Sunday, January 17, 2010

Elizabeth and the Prince of Spain by Margaret Irwin

The final volume in Margaret Irwin's Elizabeth I trilogy focuses on the bizarre love (or should I say lust?) triangle between Queen Mary, her husband, Prince Philip of Spain, and her stepsister, Princess Elizabeth, though this is by no means a romance novel, in fact, some modern readers may find it a tad old-fashioned and dry compared to juicy, explicit modern-day fare. But keep in mind that this novel was originally published in 1953. That said, though in my opinion this is the weakest of the three novels in Ms. Irwin's Elizabeth trilogy, the book does a fine job of depicting the ever-mounting tension in Tudor England between the English people and their unwanted guests the Spaniards. Children throw stones at them in the street and chant "Spanish apes who stole our grapes," and vehemently protest the Queen's marriage.

As Philip and Elizabeth indulge in a taut flirtation in which Philip toys with the idea of marrying Elizabeth off to various other men, including his own mentally unstable son, Don Carlos, just so long as he can keep her as his mistress, or even marrying her himself should he find himself suddenly a widower, the woman who began her reign as "Merciful Mary" becomes increasingly determined to root out heresy in her realm "by blood or by fire" and thus earns herself the sobriquet "Bloody Mary," by which we still know her to this day. And as Mary grows more aware of Philip's attraction to Elizabeth her jealousy of her younger, prettier half-sister mounts as do her suspicions that Elizabeth is the hen who hatches the Protestant plots that aim to depose Mary and put Elizabeth herself on the throne. And Elizabeth finds herself once again at the center of a maelstrom of danger with the shadow of Death looming over her shoulder in the form of the headsman's axe.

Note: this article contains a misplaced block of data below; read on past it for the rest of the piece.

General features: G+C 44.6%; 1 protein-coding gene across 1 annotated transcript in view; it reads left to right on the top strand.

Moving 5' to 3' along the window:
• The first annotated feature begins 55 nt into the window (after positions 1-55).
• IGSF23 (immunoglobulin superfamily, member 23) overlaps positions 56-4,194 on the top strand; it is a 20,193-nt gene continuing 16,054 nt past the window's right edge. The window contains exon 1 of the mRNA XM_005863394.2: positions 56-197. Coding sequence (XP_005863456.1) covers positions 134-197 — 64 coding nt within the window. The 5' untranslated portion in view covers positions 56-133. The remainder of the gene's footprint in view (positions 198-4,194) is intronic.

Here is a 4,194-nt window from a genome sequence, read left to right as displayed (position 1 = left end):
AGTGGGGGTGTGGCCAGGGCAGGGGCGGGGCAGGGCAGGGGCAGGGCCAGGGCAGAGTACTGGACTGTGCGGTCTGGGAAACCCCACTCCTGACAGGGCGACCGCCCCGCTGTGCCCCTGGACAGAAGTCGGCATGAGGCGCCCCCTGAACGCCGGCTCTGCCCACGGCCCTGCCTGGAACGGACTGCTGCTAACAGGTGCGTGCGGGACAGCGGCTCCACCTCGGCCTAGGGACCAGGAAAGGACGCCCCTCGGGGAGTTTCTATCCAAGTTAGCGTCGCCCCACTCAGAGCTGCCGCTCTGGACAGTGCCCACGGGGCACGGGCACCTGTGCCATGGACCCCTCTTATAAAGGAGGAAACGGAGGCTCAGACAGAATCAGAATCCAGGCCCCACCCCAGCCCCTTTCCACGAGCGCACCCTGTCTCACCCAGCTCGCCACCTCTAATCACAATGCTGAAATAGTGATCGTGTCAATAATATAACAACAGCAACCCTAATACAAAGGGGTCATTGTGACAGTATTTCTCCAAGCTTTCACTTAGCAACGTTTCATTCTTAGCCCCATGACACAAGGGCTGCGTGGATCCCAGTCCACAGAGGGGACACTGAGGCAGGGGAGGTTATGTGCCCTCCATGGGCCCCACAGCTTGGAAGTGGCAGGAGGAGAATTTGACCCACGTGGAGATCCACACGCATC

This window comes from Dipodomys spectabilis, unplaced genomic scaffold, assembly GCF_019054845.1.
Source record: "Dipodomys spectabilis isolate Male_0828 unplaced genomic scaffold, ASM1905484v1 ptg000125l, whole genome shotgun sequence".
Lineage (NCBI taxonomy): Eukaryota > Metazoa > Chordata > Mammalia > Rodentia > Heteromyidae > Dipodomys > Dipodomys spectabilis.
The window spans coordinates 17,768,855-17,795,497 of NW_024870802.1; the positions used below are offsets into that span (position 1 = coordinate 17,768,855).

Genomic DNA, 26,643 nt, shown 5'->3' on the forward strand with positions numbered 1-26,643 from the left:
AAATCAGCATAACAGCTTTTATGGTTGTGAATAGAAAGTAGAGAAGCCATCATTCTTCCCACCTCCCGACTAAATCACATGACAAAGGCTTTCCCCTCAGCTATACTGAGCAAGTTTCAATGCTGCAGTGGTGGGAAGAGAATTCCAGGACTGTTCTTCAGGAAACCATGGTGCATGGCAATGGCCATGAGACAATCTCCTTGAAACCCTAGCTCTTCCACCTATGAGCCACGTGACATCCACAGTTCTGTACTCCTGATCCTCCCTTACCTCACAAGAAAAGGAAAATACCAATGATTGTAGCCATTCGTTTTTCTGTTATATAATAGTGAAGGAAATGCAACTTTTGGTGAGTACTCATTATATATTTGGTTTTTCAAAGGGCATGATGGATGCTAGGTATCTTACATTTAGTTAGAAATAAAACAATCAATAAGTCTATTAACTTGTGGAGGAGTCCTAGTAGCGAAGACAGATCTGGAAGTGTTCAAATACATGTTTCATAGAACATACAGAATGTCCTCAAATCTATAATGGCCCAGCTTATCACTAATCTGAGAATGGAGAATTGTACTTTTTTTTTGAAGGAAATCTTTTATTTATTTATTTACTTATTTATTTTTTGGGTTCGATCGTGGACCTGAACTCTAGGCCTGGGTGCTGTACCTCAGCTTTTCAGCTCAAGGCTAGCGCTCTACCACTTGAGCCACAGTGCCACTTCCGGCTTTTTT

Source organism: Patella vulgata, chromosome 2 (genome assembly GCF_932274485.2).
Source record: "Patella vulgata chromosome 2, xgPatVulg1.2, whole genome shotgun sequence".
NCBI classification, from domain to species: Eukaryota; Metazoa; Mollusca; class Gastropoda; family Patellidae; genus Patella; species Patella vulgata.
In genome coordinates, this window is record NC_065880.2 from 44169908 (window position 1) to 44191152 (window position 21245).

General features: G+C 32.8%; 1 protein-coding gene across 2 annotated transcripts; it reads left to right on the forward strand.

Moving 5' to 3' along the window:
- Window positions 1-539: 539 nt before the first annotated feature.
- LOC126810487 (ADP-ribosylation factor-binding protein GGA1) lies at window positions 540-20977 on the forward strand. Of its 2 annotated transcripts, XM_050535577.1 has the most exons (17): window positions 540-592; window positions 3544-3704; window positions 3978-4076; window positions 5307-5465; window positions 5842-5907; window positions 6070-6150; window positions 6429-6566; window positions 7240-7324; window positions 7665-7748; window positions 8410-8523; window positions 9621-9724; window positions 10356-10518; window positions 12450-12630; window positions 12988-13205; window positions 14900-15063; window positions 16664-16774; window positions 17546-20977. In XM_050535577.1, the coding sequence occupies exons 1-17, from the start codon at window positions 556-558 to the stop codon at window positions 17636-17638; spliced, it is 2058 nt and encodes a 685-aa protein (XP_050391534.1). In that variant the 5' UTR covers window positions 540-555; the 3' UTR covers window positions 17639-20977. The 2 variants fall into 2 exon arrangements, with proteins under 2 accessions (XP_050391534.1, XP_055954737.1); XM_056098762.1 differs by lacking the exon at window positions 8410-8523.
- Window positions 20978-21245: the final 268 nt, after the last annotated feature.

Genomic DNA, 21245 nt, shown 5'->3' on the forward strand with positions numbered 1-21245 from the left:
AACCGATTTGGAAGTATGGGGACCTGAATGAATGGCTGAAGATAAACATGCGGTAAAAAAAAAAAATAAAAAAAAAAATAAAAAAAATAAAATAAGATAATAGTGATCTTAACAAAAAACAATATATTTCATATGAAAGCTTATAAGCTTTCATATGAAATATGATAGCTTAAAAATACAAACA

Elizabeth also grapples with her own sexuality during the course of the novel, realizing that as much as she might like to surrender to a man, handsome Robert Dudley in particular, she values being in control even more. Something in her will not allow her to surrender to anyone, she must walk alone through life as "The Virgin Queen," always being the mistress of her own body, mind, and fate.

The novel ends with Mary's death and Elizabeth, "the people's princess," at last achieving her destiny and becoming Queen of England. And even then she still keeps Philip dangling as she entertains his offer of marriage.

Overall, despite being the weakest of the series in my opinion, the book makes a nice finale to the trilogy, though Elizabeth fans might find it a trifle slow-going at first as, except for in brief mentions by other people, Elizabeth herself does not actually appear until page 106.

The complete trilogy is also available in one volume, though if you have small hands like I do, you might find it too thick to hold comfortably.

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